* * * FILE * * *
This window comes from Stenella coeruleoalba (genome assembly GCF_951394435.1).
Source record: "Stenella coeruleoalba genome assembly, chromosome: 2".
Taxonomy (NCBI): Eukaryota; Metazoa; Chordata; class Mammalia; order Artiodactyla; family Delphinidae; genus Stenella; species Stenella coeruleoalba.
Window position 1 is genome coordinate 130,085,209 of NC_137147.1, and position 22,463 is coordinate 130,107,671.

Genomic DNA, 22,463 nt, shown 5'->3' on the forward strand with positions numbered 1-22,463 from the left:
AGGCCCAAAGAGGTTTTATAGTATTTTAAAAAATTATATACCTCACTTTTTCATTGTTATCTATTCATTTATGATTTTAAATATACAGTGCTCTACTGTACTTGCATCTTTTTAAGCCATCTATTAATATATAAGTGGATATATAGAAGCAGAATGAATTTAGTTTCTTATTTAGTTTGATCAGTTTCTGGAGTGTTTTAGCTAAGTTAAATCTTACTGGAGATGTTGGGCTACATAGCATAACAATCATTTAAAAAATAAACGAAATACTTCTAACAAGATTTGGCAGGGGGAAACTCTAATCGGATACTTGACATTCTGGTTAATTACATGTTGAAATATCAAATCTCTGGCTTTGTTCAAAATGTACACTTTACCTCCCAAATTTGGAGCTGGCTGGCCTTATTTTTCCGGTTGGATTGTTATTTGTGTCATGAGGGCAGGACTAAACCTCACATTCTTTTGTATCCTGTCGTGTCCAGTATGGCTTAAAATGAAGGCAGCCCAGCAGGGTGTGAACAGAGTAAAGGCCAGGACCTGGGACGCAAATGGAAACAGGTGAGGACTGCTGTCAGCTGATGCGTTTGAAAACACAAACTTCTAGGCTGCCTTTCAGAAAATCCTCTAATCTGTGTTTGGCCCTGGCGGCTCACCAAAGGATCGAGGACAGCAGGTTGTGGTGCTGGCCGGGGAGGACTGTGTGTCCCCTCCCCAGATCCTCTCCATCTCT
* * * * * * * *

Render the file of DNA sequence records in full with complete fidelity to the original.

This window comes from Stenella coeruleoalba (genome assembly GCF_951394435.1).
Source record: "Stenella coeruleoalba genome assembly, chromosome: 2".
Taxonomy (NCBI): Eukaryota; Metazoa; Chordata; class Mammalia; order Artiodactyla; family Delphinidae; genus Stenella; species Stenella coeruleoalba.
Window position 1 is genome coordinate 130,085,209 of NC_137147.1, and position 22,463 is coordinate 130,107,671.

Genomic DNA, 22,463 nt, shown 5'->3' on the forward strand with positions numbered 1-22,463 from the left:
AGGCCCAAAGAGGTTTTATAGTATTTTAAAAAATTATATACCTCACTTTTTCATTGTTATCTATTCATTTATGATTTTAAATATACAGTGCTCTACTGTACTTGCATCTTTTTAAGCCATCTATTAATATATAAGTGGATATATAGAAGCAGAATGAATTTAGTTTCTTATTTAGTTTGATCAGTTTCTGGAGTGTTTTAGCTAAGTTAAATCTTACTGGAGATGTTGGGCTACATAGCATAACAATCATTTAAAAAATAAACGAAATACTTCTAACAAGATTTGGCAGGGGGAAACTCTAATCGGATACTTGACATTCTGGTTAATTACATGTTGAAATATCAAATCTCTGGCTTTGTTCAAAATGTACACTTTACCTCCCAAATTTGGAGCTGGCTGGCCTTATTTTTCCGGTTGGATTGTTATTTGTGTCATGAGGGCAGGACTAAACCTCACATTCTTTTGTATCCTGTCGTGTCCAGTATGGCTTAAAATGAAGGCAGCCCAGCAGGGTGTGAACAGAGTAAAGGCCAGGACCTGGGACGCAAATGGAAACAGGTGAGGACTGCTGTCAGCTGATGCGTTTGAAAACACAAACTTCTAGGCTGCCTTTCAGAAAATCCTCTAATCTGTGTTTGGCCCTGGCGGCTCACCAAAGGATCGAGGACAGCAGGTTGTGGTGCTGGCCGGGGAGGACTGTGTGTCCCCTCCCCAGATCCTCTCCATCTCT